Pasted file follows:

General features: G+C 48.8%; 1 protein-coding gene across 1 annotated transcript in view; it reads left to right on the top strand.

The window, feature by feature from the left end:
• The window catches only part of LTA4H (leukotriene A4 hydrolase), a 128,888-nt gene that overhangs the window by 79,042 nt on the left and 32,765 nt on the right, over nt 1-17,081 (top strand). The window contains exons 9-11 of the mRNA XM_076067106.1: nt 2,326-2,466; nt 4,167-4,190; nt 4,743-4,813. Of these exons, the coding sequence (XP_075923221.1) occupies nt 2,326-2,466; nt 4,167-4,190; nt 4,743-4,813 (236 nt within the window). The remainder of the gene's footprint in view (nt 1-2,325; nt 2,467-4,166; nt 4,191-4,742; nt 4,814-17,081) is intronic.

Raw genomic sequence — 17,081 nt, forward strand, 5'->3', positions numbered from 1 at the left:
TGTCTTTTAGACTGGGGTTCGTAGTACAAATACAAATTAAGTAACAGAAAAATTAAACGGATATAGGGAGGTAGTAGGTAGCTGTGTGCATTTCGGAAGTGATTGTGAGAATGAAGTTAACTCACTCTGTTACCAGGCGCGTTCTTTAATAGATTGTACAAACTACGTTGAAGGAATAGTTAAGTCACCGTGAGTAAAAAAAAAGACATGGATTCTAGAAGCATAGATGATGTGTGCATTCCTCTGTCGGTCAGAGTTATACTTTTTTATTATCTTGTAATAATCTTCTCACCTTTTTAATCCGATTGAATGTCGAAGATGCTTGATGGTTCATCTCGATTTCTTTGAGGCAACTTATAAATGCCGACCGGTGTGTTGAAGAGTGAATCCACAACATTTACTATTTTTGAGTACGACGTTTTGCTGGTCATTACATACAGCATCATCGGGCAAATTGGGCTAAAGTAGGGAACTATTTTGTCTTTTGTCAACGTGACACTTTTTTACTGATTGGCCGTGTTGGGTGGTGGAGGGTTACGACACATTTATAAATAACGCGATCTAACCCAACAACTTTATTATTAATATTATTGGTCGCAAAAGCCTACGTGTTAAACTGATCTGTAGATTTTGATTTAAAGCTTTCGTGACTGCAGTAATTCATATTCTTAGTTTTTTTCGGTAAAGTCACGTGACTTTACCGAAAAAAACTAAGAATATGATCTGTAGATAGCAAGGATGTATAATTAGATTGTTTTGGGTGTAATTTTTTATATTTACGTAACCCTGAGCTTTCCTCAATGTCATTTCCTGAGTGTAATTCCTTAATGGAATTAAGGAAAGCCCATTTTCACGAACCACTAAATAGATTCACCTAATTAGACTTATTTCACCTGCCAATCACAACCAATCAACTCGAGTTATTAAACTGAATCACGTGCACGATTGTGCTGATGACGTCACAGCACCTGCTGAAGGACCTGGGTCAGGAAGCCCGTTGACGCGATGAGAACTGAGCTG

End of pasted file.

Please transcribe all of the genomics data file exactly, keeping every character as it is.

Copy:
General features: G+C 48.8%; 1 protein-coding gene across 1 annotated transcript in view; it reads left to right on the top strand.

The window, feature by feature from the left end:
• The window catches only part of LTA4H (leukotriene A4 hydrolase), a 128,888-nt gene that overhangs the window by 79,042 nt on the left and 32,765 nt on the right, over nt 1-17,081 (top strand). The window contains exons 9-11 of the mRNA XM_076067106.1: nt 2,326-2,466; nt 4,167-4,190; nt 4,743-4,813. Of these exons, the coding sequence (XP_075923221.1) occupies nt 2,326-2,466; nt 4,167-4,190; nt 4,743-4,813 (236 nt within the window). The remainder of the gene's footprint in view (nt 1-2,325; nt 2,467-4,166; nt 4,191-4,742; nt 4,814-17,081) is intronic.

Raw genomic sequence — 17,081 nt, forward strand, 5'->3', positions numbered from 1 at the left:
TGTCTTTTAGACTGGGGTTCGTAGTACAAATACAAATTAAGTAACAGAAAAATTAAACGGATATAGGGAGGTAGTAGGTAGCTGTGTGCATTTCGGAAGTGATTGTGAGAATGAAGTTAACTCACTCTGTTACCAGGCGCGTTCTTTAATAGATTGTACAAACTACGTTGAAGGAATAGTTAAGTCACCGTGAGTAAAAAAAAAGACATGGATTCTAGAAGCATAGATGATGTGTGCATTCCTCTGTCGGTCAGAGTTATACTTTTTTATTATCTTGTAATAATCTTCTCACCTTTTTAATCCGATTGAATGTCGAAGATGCTTGATGGTTCATCTCGATTTCTTTGAGGCAACTTATAAATGCCGACCGGTGTGTTGAAGAGTGAATCCACAACATTTACTATTTTTGAGTACGACGTTTTGCTGGTCATTACATACAGCATCATCGGGCAAATTGGGCTAAAGTAGGGAACTATTTTGTCTTTTGTCAACGTGACACTTTTTTACTGATTGGCCGTGTTGGGTGGTGGAGGGTTACGACACATTTATAAATAACGCGATCTAACCCAACAACTTTATTATTAATATTATTGGTCGCAAAAGCCTACGTGTTAAACTGATCTGTAGATTTTGATTTAAAGCTTTCGTGACTGCAGTAATTCATATTCTTAGTTTTTTTCGGTAAAGTCACGTGACTTTACCGAAAAAAACTAAGAATATGATCTGTAGATAGCAAGGATGTATAATTAGATTGTTTTGGGTGTAATTTTTTATATTTACGTAACCCTGAGCTTTCCTCAATGTCATTTCCTGAGTGTAATTCCTTAATGGAATTAAGGAAAGCCCATTTTCACGAACCACTAAATAGATTCACCTAATTAGACTTATTTCACCTGCCAATCACAACCAATCAACTCGAGTTATTAAACTGAATCACGTGCACGATTGTGCTGATGACGTCACAGCACCTGCTGAAGGACCTGGGTCAGGAAGCCCGTTGACGCGATGAGAACTGAGCTG